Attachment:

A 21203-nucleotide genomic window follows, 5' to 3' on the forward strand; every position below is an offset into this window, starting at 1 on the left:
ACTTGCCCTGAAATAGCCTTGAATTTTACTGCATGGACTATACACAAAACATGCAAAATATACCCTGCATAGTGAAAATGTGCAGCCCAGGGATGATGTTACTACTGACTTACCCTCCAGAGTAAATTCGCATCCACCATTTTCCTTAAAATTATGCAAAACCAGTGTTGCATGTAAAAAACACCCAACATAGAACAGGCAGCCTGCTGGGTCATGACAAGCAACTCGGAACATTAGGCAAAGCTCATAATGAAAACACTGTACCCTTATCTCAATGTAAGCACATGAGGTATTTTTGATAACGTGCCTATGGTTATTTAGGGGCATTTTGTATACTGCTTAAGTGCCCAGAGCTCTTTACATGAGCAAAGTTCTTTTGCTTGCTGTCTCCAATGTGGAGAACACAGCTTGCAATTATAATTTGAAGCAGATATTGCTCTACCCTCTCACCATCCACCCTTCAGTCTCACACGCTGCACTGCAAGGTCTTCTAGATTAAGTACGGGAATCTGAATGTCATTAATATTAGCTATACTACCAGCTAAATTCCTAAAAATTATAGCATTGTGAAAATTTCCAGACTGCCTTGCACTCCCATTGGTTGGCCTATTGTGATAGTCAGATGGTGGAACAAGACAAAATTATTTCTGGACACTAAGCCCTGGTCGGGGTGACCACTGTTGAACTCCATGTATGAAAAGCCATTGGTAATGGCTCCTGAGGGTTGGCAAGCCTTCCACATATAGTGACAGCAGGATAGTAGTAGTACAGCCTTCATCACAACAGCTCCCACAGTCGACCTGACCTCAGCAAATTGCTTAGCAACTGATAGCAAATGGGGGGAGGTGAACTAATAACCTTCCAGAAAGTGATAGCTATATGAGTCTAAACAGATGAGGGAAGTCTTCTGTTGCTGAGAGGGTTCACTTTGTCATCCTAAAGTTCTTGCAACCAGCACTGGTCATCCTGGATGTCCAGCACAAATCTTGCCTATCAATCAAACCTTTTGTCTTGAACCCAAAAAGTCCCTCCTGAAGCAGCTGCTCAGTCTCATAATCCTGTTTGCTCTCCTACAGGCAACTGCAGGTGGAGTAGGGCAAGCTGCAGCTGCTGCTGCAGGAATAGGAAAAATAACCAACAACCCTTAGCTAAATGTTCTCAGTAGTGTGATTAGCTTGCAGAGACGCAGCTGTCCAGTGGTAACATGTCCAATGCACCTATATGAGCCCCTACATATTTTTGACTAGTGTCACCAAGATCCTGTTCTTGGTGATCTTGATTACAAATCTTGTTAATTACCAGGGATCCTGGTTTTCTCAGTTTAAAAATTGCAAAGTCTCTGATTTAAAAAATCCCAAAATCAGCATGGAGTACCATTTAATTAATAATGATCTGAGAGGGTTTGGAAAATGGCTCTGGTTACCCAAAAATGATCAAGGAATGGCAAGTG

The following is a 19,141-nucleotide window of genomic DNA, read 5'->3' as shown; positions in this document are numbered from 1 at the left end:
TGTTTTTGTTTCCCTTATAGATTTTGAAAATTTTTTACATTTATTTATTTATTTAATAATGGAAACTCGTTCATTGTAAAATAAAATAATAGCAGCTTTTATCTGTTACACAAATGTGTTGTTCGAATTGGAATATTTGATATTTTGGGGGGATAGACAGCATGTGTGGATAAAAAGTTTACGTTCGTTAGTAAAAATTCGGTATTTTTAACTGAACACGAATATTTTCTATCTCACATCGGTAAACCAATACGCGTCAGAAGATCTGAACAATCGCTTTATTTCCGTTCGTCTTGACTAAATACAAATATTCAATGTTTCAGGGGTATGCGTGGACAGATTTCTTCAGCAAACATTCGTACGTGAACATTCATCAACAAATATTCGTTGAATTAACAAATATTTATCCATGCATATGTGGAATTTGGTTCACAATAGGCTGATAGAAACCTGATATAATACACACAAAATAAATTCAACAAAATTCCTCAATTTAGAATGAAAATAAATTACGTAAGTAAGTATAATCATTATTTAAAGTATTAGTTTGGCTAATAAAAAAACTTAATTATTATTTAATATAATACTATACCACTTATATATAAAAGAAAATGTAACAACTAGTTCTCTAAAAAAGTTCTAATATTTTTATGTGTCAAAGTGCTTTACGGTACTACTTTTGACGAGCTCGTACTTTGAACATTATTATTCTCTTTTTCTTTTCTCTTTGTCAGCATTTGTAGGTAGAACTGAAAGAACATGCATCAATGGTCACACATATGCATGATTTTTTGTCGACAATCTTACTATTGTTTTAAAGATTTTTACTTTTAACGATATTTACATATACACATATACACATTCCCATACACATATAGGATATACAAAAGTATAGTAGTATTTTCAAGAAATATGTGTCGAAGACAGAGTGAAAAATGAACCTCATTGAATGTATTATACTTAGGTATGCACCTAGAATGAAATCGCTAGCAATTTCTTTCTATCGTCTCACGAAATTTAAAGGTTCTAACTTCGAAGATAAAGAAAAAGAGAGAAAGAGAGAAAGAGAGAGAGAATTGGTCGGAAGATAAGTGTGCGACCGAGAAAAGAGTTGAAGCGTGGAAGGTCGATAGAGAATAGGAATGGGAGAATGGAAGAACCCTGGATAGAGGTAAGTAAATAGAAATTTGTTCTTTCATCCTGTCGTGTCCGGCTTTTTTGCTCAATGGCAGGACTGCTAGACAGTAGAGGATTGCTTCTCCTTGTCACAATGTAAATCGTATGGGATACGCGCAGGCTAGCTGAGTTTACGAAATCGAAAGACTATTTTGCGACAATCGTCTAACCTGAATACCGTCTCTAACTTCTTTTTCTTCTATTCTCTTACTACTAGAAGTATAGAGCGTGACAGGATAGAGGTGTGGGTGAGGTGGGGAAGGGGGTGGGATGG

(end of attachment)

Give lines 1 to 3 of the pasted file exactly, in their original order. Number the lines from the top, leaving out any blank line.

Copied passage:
A 21203-nucleotide genomic window follows, 5' to 3' on the forward strand; every position below is an offset into this window, starting at 1 on the left:
ACTTGCCCTGAAATAGCCTTGAATTTTACTGCATGGACTATACACAAAACATGCAAAATATACCCTGCATAGTGAAAATGTGCAGCCCAGGGATGATGTTACTACTGACTTACCCTCCAGAGTAAATTCGCATCCACCATTTTCCTTAAAATTATGCAAAACCAGTGTTGCATGTAAAAAACACCCAACATAGAACAGGCAGCCTGCTGGGTCATGACAAGCAACTCGGAACATTAGGCAAAGCTCATAATGAAAACACTGTACCCTTATCTCAATGTAAGCACATGAGGTATTTTTGATAACGTGCCTATGGTTATTTAGGGGCATTTTGTATACTGCTTAAGTGCCCAGAGCTCTTTACATGAGCAAAGTTCTTTTGCTTGCTGTCTCCAATGTGGAGAACACAGCTTGCAATTATAATTTGAAGCAGATATTGCTCTACCCTCTCACCATCCACCCTTCAGTCTCACACGCTGCACTGCAAGGTCTTCTAGATTAAGTACGGGAATCTGAATGTCATTAATATTAGCTATACTACCAGCTAAATTCCTAAAAATTATAGCATTGTGAAAATTTCCAGACTGCCTTGCACTCCCATTGGTTGGCCTATTGTGATAGTCAGATGGTGGAACAAGACAAAATTATTTCTGGACACTAAGCCCTGGTCGGGGTGACCACTGTTGAACTCCATGTATGAAAAGCCATTGGTAATGGCTCCTGAGGGTTGGCAAGCCTTCCACATATAGTGACAGCAGGATAGTAGTAGTACAGCCTTCATCACAACAGCTCCCACAGTCGACCTGACCTCAGCAAATTGCTTAGCAACTGATAGCAAATGGGGGGAGGTGAACTAATAACCTTCCAGAAAGTGATAGCTATATGAGTCTAAACAGATGAGGGAAGTCTTCTGTTGCTGAGAGGGTTCACTTTGTCATCCTAAAGTTCTTGCAACCAGCACTGGTCATCCTGGATGTCCAGCACAAATCTTGCCTATCAATCAAACCTTTTGTCTTGAACCCAAAAAGTCCCTCCTGAAGCAGCTGCTCAGTCTCATAATCCTGTTTGCTCTCCTACAGGCAACTGCAGGTGGAGTAGGGCAAGCTGCAGCTGCTGCTGCAGGAATAGGAAAAATAACCAACAACCCTTAGCTAAATGTTCTCAGTAGTGTGATTAGCTTGCAGAGACGCAGCTGTCCAGTGGTAACATGTCCAATGCACCTATATGAGCCCCTACATATTTTTGACTAGTGTCACCAAGATCCTGTTCTTGGTGATCTTGATTACAAATCTTGTTAATTACCAGGGATCCTGGTTTTCTCAGTTTAAAAATTGCAAAGTCTCTGATTTAAAAAATCCCAAAATCAGCATGGAGTACCATTTAATTAATAATGATCTGAGAGGGTTTGGAAAATGGCTCTGGTTACCCAAAAATGATCAAGGAATGGCAAGTG

The following is a 19,141-nucleotide window of genomic DNA, read 5'->3' as shown; positions in this document are numbered from 1 at the left end: